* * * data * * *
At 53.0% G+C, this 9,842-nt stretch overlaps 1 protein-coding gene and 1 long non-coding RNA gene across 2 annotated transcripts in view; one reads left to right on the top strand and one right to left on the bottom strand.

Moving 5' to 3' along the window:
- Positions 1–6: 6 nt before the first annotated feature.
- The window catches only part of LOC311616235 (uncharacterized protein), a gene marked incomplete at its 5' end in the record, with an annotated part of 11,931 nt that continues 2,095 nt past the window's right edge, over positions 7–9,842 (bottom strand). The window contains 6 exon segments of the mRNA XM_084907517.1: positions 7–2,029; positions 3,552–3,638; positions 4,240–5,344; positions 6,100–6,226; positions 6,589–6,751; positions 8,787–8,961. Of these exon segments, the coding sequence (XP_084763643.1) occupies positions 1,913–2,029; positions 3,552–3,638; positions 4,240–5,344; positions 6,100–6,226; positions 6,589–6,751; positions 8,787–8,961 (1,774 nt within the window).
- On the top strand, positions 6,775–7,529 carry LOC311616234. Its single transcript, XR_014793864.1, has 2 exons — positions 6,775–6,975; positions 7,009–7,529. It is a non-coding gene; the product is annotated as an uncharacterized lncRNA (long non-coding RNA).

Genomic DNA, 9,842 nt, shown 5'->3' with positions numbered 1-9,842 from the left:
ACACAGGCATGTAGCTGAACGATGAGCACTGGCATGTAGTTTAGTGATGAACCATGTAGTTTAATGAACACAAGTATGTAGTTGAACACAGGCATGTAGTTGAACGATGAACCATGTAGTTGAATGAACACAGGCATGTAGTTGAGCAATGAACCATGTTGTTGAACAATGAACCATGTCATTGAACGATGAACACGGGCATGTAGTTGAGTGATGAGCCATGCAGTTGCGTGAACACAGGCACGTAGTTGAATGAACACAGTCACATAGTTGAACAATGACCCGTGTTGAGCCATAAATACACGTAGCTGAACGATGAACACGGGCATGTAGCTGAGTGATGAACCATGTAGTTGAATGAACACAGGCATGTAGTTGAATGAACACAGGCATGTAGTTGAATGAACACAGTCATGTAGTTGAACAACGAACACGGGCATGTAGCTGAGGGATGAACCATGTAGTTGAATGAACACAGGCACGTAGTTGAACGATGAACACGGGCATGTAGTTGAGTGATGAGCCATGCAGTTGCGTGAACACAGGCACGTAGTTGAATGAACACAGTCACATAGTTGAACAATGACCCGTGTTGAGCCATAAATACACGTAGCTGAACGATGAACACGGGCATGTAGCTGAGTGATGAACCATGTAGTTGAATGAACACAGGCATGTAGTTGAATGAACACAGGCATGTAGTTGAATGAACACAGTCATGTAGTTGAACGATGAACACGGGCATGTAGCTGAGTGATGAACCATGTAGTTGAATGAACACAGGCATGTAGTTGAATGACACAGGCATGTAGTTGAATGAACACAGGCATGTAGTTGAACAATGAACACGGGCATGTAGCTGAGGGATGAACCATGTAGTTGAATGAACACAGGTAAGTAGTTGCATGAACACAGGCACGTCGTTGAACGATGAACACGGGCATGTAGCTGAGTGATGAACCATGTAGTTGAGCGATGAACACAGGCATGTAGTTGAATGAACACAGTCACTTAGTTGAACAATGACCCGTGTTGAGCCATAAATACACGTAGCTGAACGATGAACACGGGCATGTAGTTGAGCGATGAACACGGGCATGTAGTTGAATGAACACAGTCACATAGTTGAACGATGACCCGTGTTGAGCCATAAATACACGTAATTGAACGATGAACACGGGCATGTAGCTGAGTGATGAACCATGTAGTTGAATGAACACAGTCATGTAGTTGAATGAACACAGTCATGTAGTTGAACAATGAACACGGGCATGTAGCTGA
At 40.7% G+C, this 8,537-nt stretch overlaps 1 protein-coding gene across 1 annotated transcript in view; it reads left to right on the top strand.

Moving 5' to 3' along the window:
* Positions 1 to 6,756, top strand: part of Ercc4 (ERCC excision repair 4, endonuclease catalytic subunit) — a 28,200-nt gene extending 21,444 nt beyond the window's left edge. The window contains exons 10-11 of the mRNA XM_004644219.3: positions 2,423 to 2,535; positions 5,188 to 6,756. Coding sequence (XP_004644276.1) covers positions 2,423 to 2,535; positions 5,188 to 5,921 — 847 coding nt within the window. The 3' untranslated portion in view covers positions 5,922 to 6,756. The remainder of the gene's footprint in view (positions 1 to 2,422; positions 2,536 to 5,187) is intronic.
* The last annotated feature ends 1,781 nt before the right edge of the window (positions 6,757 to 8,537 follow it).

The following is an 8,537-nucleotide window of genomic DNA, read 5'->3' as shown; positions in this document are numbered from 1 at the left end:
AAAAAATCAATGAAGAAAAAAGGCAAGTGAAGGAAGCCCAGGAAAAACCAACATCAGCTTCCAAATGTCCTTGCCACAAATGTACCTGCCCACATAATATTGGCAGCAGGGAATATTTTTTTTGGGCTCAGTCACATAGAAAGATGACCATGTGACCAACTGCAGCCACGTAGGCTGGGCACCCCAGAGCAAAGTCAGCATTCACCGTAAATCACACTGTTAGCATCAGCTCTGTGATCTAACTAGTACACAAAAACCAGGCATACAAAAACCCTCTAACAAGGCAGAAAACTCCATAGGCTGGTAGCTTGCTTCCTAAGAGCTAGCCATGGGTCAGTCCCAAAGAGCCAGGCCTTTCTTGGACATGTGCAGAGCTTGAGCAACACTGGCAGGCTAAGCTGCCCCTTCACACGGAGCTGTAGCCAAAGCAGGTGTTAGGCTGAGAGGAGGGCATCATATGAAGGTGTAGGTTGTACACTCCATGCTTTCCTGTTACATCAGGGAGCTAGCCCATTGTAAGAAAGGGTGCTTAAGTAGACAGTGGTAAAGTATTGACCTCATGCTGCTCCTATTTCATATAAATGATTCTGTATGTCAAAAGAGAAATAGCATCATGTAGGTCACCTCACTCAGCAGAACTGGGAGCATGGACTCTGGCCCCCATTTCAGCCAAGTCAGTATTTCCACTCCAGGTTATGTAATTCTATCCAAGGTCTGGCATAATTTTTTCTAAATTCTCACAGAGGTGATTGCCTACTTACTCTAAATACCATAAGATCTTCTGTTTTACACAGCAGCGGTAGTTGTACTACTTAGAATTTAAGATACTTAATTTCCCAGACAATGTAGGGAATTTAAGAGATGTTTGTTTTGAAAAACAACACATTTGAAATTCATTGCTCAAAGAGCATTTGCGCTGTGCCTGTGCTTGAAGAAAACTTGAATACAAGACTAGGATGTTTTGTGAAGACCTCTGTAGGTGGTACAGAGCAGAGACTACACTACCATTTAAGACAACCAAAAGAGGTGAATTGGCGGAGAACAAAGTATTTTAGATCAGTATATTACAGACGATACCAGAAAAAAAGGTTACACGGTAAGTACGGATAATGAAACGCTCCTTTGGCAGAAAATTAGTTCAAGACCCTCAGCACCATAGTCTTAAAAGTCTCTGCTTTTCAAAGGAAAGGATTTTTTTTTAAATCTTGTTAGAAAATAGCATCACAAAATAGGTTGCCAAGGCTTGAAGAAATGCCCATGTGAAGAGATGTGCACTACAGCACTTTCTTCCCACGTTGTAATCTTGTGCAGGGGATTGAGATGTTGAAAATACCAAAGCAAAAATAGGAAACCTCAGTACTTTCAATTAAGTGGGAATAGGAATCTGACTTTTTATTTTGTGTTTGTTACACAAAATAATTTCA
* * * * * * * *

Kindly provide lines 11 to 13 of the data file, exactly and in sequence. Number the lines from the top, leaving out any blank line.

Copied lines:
* The last annotated feature ends 1,781 nt before the right edge of the window (positions 6,757 to 8,537 follow it).

The following is an 8,537-nucleotide window of genomic DNA, read 5'->3' as shown; positions in this document are numbered from 1 at the left end:
AAAAAATCAATGAAGAAAAAAGGCAAGTGAAGGAAGCCCAGGAAAAACCAACATCAGCTTCCAAATGTCCTTGCCACAAATGTACCTGCCCACATAATATTGGCAGCAGGGAATATTTTTTTTGGGCTCAGTCACATAGAAAGATGACCATGTGACCAACTGCAGCCACGTAGGCTGGGCACCCCAGAGCAAAGTCAGCATTCACCGTAAATCACACTGTTAGCATCAGCTCTGTGATCTAACTAGTACACAAAAACCAGGCATACAAAAACCCTCTAACAAGGCAGAAAACTCCATAGGCTGGTAGCTTGCTTCCTAAGAGCTAGCCATGGGTCAGTCCCAAAGAGCCAGGCCTTTCTTGGACATGTGCAGAGCTTGAGCAACACTGGCAGGCTAAGCTGCCCCTTCACACGGAGCTGTAGCCAAAGCAGGTGTTAGGCTGAGAGGAGGGCATCATATGAAGGTGTAGGTTGTACACTCCATGCTTTCCTGTTACATCAGGGAGCTAGCCCATTGTAAGAAAGGGTGCTTAAGTAGACAGTGGTAAAGTATTGACCTCATGCTGCTCCTATTTCATATAAATGATTCTGTATGTCAAAAGAGAAATAGCATCATGTAGGTCACCTCACTCAGCAGAACTGGGAGCATGGACTCTGGCCCCCATTTCAGCCAAGTCAGTATTTCCACTCCAGGTTATGTAATTCTATCCAAGGTCTGGCATAATTTTTTCTAAATTCTCACAGAGGTGATTGCCTACTTACTCTAAATACCATAAGATCTTCTGTTTTACACAGCAGCGGTAGTTGTACTACTTAGAATTTAAGATACTTAATTTCCCAGACAATGTAGGGAATTTAAGAGATGTTTGTTTTGAAAAACAACACATTTGAAATTCATTGCTCAAAGAGCATTTGCGCTGTGCCTGTGCTTGAAGAAAACTTGAATACAAGACTAGGATGTTTTGTGAAGACCTCTGTAGGTGGTACAGAGCAGAGACTACACTACCATTTAAGACAACCAAAAGAGGTGAATTGGCGGAGAACAAAGTATTTTAGATCAGTATATTACAGACGATACCAGAAAAAAAGGTTACACGGTAAGTACGGATAATGAAACGCTCCTTTGGCAGAAAATTAGTTCAAGACCCTCAGCACCATAGTCTTAAAAGTCTCTGCTTTTCAAAGGAAAGGATTTTTTTTTAAATCTTGTTAGAAAATAGCATCACAAAATAGGTTGCCAAGGCTTGAAGAAATGCCCATGTGAAGAGATGTGCACTACAGCACTTTCTTCCCACGTTGTAATCTTGTGCAGGGGATTGAGATGTTGAAAATACCAAAGCAAAAATAGGAAACCTCAGTACTTTCAATTAAGTGGGAATAGGAATCTGACTTTTTATTTTGTGTTTGTTACACAAAATAATTTCA